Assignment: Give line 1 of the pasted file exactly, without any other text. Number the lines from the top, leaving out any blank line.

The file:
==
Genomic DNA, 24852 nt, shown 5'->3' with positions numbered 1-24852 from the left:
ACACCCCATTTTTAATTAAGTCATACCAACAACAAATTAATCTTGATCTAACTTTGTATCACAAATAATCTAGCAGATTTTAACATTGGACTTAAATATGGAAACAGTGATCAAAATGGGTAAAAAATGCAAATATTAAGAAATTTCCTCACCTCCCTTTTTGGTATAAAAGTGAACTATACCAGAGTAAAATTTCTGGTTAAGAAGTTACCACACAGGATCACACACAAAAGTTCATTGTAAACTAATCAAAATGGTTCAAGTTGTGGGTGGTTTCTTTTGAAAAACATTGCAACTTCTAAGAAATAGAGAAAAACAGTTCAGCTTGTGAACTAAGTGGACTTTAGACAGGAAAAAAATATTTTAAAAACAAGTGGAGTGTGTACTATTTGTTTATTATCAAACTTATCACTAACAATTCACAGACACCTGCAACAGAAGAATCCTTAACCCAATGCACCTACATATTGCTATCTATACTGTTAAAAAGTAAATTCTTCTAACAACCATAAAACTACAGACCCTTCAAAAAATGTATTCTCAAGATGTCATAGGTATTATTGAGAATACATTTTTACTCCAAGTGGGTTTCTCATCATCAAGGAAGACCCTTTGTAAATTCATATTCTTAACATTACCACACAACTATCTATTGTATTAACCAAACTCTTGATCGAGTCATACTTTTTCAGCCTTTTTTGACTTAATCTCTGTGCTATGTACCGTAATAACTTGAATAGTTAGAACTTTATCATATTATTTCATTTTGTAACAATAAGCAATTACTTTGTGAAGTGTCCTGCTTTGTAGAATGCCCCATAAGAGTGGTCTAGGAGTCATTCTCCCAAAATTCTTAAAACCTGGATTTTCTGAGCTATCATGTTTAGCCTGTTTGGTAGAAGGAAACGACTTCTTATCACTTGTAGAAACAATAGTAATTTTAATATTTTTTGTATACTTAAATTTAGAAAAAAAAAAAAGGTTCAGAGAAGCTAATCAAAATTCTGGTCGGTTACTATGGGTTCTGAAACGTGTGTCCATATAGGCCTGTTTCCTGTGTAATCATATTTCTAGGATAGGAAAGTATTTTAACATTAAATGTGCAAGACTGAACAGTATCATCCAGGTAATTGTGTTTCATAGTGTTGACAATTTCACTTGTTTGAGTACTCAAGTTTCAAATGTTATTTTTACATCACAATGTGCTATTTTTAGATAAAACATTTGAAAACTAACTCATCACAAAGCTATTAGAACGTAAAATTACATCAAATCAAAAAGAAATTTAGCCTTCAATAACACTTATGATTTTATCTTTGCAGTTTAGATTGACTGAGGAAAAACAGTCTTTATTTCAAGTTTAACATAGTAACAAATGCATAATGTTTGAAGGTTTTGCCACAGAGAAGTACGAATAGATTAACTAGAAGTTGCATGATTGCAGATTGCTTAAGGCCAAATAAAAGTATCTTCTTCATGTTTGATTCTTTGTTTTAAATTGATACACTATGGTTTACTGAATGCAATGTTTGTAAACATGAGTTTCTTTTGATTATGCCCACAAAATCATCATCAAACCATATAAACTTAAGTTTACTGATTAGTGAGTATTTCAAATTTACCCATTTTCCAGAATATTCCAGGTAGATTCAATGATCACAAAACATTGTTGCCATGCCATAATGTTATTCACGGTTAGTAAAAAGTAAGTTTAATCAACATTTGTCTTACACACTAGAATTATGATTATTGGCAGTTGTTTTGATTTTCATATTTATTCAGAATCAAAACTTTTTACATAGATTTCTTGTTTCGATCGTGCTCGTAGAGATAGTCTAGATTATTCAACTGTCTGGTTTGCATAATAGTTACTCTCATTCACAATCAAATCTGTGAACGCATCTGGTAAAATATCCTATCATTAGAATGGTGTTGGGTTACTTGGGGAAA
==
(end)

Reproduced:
Genomic DNA, 24852 nt, shown 5'->3' with positions numbered 1-24852 from the left: